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Sorry for being late with this analysis of the federal government’s final (for now) report on economic growth in the first quarter – which came out on Thursday. Life has this stubborn habit of intruding, etc. But the results are worth considering because they show once again that, even though the intertwined economics, business, and political establishments insist otherwise, a smaller trade deficit is usually better for the domestic economy, and especially for its productive side (the key to sustainable prosperity). Here’s a somewhat abbreviated version of the highlights:

>The government’s third report on the gross domestic product (GDP) showed that the downward revision of the first quarter’s inflation-adjusted trade deficit from $600 billion to $595.6 billion boosted trade’s contribution to growth – though it wasn’t big enough to prevent overall performance from weakening sequentially.

>The previous GDP report estimated that real net trade contributed 0.13 percentage points to the first quarter’s 1.15 percent annualized price-adjusted sequential growth. Now the quarter-to-quarter narrowing of the after-inflation trade deficit added 0.23 percentage points to 1.42 percent annualized constant dollar growth.

>And the first quarter’s trade role was a stunning turnaround from the fourth quarter’s. The final results for that period show that a jump in the real trade deficit subtracted 1.82 percentage points from 2.06 percent annualized growth. That is, a worse trade performance cut inflation-adjusted growth nearly in half.

>In fact, that difference produced the biggest positive swing in trade’s pro-growth role (of 2.05 percentage points) since the first quarter of 2009 (2.15 percentage points). At that time, the economy was in the depths of the Great Recession, when the economy, and contracting at a sickening 5.4 percent annual rate.

>At the same time, the newest $595.6 billion quarterly trade gap was still the second largest since the $623.7 billion deficit registered in the first quarter of 2008, as the economy was just starting to fall into recession.

>All categories of exports and imports tracked in the real GDP figures remained at new quarterly all-time highs in the first quarter. And with the exception of services exports, all categories exceeded the results from the previous GDP report.

>Combined annualized goods and services exports in the first quarter were upgraded from their record $2.168 trillion to $2.1740 trillion – and are now judged to be 1.71 percent higher than the fourth quarter’s level. The previous quarterly all-time high had been $2.1620 trillion annualized, set in the third quarter of last year.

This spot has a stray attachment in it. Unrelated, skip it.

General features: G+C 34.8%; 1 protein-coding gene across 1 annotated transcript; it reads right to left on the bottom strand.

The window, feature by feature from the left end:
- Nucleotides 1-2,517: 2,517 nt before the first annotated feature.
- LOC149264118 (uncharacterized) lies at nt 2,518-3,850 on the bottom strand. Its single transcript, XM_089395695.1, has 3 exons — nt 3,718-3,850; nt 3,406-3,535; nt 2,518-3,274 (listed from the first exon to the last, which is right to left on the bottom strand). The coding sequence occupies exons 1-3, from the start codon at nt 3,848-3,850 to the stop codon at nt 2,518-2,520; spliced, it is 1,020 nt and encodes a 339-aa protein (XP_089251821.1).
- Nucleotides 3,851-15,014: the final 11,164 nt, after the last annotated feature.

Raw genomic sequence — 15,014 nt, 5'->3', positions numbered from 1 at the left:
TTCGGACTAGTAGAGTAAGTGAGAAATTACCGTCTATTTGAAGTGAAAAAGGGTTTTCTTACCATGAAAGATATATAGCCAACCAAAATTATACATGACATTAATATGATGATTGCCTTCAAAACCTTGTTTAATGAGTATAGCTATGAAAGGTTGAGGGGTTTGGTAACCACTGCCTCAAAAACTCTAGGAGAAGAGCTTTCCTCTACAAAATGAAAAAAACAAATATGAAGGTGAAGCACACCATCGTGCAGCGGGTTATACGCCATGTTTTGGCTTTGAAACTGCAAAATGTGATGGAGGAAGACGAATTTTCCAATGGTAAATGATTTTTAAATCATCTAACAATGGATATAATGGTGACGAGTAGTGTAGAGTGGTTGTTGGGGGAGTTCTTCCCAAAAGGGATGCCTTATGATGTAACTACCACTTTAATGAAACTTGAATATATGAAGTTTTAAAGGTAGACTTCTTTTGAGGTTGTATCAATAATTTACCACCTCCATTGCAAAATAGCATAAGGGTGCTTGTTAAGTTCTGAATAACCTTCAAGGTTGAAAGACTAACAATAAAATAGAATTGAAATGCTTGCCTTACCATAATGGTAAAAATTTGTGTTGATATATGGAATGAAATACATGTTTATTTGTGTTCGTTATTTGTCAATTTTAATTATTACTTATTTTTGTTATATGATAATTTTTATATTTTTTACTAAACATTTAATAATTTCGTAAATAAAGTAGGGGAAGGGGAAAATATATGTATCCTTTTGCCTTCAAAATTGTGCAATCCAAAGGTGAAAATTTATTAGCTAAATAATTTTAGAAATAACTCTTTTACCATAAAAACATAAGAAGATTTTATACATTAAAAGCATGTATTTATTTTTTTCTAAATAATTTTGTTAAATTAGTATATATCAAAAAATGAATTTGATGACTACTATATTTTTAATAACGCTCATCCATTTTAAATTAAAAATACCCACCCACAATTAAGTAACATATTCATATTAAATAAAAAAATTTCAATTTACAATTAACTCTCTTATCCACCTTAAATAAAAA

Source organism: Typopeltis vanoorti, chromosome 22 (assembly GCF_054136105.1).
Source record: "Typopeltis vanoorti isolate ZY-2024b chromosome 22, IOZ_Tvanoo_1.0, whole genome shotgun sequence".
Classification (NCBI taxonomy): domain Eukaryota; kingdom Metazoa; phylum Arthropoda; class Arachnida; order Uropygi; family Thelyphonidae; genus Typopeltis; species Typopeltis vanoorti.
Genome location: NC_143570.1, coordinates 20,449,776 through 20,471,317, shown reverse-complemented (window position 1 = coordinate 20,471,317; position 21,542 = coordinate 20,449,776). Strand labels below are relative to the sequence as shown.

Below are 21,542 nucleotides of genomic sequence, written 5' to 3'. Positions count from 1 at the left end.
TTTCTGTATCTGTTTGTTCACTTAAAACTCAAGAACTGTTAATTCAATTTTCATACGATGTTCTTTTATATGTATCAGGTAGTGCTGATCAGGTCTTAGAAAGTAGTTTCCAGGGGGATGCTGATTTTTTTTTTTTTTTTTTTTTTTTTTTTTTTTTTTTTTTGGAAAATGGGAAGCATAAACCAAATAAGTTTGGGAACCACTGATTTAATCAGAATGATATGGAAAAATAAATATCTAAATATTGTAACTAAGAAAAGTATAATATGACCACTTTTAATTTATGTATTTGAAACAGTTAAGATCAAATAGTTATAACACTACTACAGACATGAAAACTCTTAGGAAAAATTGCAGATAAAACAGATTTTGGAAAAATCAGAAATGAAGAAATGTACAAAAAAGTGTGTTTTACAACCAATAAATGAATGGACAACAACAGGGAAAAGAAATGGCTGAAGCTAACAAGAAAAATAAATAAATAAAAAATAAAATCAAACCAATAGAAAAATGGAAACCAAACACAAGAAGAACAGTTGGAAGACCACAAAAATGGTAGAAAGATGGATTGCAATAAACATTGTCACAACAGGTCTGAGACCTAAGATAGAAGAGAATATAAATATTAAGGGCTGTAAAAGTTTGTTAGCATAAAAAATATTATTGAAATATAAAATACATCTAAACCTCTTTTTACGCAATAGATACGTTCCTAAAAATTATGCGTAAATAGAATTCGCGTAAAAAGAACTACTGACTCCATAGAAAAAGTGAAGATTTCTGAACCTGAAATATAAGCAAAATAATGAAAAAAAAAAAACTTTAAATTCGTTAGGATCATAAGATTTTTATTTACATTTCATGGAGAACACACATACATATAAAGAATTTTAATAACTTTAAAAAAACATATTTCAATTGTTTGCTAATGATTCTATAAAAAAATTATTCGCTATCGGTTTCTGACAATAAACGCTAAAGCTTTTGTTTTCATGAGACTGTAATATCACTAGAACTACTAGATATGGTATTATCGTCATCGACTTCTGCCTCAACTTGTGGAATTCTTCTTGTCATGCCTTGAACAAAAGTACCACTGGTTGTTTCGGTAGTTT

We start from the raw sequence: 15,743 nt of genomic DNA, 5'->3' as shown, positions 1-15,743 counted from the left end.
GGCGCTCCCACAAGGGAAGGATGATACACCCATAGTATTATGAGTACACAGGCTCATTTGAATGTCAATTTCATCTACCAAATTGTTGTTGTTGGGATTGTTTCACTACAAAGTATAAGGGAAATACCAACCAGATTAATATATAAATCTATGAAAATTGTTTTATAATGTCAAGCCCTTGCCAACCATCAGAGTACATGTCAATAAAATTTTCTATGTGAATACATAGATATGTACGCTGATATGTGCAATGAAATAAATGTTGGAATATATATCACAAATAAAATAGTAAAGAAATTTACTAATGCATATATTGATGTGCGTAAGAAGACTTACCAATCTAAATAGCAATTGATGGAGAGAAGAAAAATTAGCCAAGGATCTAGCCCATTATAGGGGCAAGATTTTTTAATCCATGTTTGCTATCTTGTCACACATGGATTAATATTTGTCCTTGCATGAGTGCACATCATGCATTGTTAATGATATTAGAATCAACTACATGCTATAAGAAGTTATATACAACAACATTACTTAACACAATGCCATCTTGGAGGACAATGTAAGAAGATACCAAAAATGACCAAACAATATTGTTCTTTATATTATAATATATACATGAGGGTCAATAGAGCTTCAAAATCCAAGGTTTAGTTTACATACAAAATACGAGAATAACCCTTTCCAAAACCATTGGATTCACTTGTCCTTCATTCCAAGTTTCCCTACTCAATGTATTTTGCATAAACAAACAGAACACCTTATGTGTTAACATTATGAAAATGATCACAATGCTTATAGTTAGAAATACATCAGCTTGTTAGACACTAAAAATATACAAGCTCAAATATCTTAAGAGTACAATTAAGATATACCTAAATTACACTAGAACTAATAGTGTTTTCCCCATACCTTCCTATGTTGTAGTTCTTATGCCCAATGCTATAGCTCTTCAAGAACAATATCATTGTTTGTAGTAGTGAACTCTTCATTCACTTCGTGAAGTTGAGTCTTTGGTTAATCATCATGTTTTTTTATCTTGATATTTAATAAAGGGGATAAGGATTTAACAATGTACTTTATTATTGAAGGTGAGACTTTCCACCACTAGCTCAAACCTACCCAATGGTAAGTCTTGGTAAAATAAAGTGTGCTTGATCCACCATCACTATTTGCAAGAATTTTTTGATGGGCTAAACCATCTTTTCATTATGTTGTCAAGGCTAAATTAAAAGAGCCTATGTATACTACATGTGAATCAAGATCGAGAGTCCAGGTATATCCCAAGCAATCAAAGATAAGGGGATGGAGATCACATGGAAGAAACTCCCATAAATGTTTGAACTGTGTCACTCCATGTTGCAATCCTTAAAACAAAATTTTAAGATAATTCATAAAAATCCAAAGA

>The record annualized goods export total was revised up from 1.4832 trillion to $1.4904 trillion – an increase of 2.53 percent over the fourth quarter. The previous record of $1.4792 trillion was also set in third quarter, 2016.

>Services exports were revised down from $685.8 billion annualized to $685.0 billion. That amount still exceeded the fourth quarter total by 0.18 percent, and still topped the previous record of $684 billion record set in the first quarter of 2015.

>Total annualized first quarter imports were revised slightly higher, from a record $2.7679 trillion annualized to $2.7696 trillion – one percent greater than the $2.7424 trillion fourth quarter level that was the previous record.

>Goods imports also were revised up fractionally, from $2.2782 trillion to $2.2792 trillion annualized. That represented a 1.08 percent increase over the fourth quarter level of $2.2549 trillion – also the previous record.

>Services imports were reported last month at their eighth straight quarterly record., and they remained so in today’s report. The previous $487.4 billion is now judged to be $488.1 billion – a 0.62 percent sequential increase.

>According to these new GDP figures, the trade drag on the current, historically weak, economic recovery continued to shrink. Initially coming in at 9.70 percent, it was revised down to 9.32 percent last month and in the third estimate equaled 9.11 percent. The total as of the fourth quarter was 9.71 percent. The new data mean that the economy has grown by $229.3 billion less in real terms during the recovery due to the increase in the real trade deficit.

>The trade drag created by the Made in Washington deficit is still more than twice as great, according to the GDP data (which comes from the Commerce Department’s Bureau of Economic Analysis) and separate figures compiled by the Census Bureau (another arm of Commerce). And it’s bounced back up as of the latest data from both sources.

>This deficit strips out U.S. trade in oil (which is rarely the subject of trade deals or related policy decisions) and services (where liberalization has made relatively little progress). The growth of the remaining real non-oil goods deficit during the current recovery has slowed cumulative inflation adjusted growth by fully 21.52 percent – slightly higher than the 21.26 percent produced by the previous set of results.

>And it mean that the growth of this policy-influenced trade deficit has cost the U.S. economy nearlyy $542 billion in cumulative inflation-adjusted production during this recovery.